Session Type

Presentation

Room

P&A 150

Start Date

7-7-2017 10:45 AM

Keywords

technology, interactive textbook, active learning

Primary Threads

Education Technologies and Innovative Resources

Abstract

Lectures lacking in student engagement have been shown to be largely ineffective with respect to learning and knowledge retention (Halloun, 1985) particularly with conceptually difficult courses such as organic Chemistry. Deeper learning and critical thinking skills are gained through active participation inside and outside of the classroom (

Crouch & Mazur, 2001; Flynn, 2015; Prince, 2004; Wieman et al., 2014).

My first realization that there had to be a better way than passive lecture came in 1997. Students blindly copied reactions and mechanisms off the blackboard without comprehending. I wrote at such a fast pace, covering multiple black boards that sometimes students had not finished copying what I had written by the time I started erasing the first board. My first solution was to create course notes with blanks so that we could work on questions together. However, with increasing accessibility and affordability of digital devices the way people learn and expect to be taught has fundamentally changed. Thus, I gradually shifted to online assignments, in-class student response systems and online course material to facilitate flipping the classroom. The next step in my journey in utilizing technology for promoting student success and engagement was the development and use of an interactive online textbook with weekly reading assignments.

We will discuss the gradual and then accelerated introduction of technology into and outside of the classroom. We will share student perceptions of the various course elements based on survey responses, the impact these changes have had on student success and discuss the changing expectations of students.

Crouch & Mazur (2001). Am. J. Phys., 69, 970–977.

Flynn (2015). Chem. Educ. Res. Pract., 16, 198-211. Halloun (1985). Am. J. Phys., 53, 1043–1048.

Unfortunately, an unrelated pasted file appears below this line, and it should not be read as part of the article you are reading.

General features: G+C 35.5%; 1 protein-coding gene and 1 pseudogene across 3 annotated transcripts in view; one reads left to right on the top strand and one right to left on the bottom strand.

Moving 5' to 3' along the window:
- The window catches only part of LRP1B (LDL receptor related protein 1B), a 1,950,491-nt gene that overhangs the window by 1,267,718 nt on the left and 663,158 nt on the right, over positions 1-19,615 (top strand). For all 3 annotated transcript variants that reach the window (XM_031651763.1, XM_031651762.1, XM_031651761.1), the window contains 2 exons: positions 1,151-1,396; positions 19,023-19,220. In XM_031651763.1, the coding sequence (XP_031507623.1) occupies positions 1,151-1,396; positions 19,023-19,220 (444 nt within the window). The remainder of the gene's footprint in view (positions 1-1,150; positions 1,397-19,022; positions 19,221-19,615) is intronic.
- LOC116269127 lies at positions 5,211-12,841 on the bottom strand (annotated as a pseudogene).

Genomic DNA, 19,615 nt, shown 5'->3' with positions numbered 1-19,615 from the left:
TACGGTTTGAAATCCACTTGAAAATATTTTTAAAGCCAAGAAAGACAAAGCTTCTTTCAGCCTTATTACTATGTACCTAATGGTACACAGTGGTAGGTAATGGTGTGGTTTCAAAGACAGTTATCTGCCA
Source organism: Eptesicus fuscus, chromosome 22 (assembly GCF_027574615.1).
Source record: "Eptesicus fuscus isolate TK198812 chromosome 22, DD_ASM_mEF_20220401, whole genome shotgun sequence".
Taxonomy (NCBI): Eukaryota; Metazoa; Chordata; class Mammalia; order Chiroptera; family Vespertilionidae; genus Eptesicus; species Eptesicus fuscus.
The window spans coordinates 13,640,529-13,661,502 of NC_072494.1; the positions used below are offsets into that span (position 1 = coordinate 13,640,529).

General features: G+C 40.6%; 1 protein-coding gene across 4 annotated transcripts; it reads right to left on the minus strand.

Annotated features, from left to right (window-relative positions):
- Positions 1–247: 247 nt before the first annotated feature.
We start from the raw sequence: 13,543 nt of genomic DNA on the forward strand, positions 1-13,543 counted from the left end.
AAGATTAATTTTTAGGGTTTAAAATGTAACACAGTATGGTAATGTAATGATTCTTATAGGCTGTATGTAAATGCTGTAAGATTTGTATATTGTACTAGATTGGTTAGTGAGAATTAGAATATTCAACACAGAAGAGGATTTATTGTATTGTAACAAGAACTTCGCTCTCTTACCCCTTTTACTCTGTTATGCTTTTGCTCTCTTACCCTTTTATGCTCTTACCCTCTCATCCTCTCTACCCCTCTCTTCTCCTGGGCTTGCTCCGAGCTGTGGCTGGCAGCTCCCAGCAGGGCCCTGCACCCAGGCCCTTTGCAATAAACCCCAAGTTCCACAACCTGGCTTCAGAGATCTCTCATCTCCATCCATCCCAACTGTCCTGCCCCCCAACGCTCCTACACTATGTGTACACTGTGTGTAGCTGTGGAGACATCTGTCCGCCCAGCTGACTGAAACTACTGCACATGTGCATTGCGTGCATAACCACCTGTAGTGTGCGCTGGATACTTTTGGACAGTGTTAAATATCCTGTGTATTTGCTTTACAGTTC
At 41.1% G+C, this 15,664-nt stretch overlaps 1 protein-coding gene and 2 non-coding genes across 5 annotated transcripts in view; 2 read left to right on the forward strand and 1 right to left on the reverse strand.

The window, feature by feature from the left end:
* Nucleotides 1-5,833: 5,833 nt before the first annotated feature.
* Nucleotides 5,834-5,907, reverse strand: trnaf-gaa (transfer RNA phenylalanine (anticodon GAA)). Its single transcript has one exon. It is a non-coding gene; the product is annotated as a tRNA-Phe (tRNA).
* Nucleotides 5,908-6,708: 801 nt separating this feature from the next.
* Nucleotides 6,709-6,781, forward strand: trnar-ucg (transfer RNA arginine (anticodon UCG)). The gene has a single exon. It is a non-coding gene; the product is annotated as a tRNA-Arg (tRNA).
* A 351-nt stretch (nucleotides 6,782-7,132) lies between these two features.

Prince (2004). J. Eng. Educ., 93, 223–23.

Wieman et al. (2014). The Physics Teacher, 52, 51-53.

Elements of Engagement

The online Textbook will be presented and we will engage the audience in a conversation around the challenges and benefits of using digital devices inside and outside the classroom.


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Jul 7th, 10:45 AM

A personal journey of change: 20 years introducing technology inside and outside of the Organic Chemistry classroom.

P&A 150

Lectures lacking in student engagement have been shown to be largely ineffective with respect to learning and knowledge retention (Halloun, 1985) particularly with conceptually difficult courses such as organic Chemistry. Deeper learning and critical thinking skills are gained through active participation inside and outside of the classroom (

Crouch & Mazur, 2001; Flynn, 2015; Prince, 2004; Wieman et al., 2014).

My first realization that there had to be a better way than passive lecture came in 1997. Students blindly copied reactions and mechanisms off the blackboard without comprehending. I wrote at such a fast pace, covering multiple black boards that sometimes students had not finished copying what I had written by the time I started erasing the first board. My first solution was to create course notes with blanks so that we could work on questions together. However, with increasing accessibility and affordability of digital devices the way people learn and expect to be taught has fundamentally changed. Thus, I gradually shifted to online assignments, in-class student response systems and online course material to facilitate flipping the classroom. The next step in my journey in utilizing technology for promoting student success and engagement was the development and use of an interactive online textbook with weekly reading assignments.

We will discuss the gradual and then accelerated introduction of technology into and outside of the classroom. We will share student perceptions of the various course elements based on survey responses, the impact these changes have had on student success and discuss the changing expectations of students.

Crouch & Mazur (2001). Am. J. Phys., 69, 970–977.

Flynn (2015). Chem. Educ. Res. Pract., 16, 198-211. Halloun (1985). Am. J. Phys., 53, 1043–1048.

Prince (2004). J. Eng. Educ., 93, 223–23.

Wieman et al. (2014). The Physics Teacher, 52, 51-53.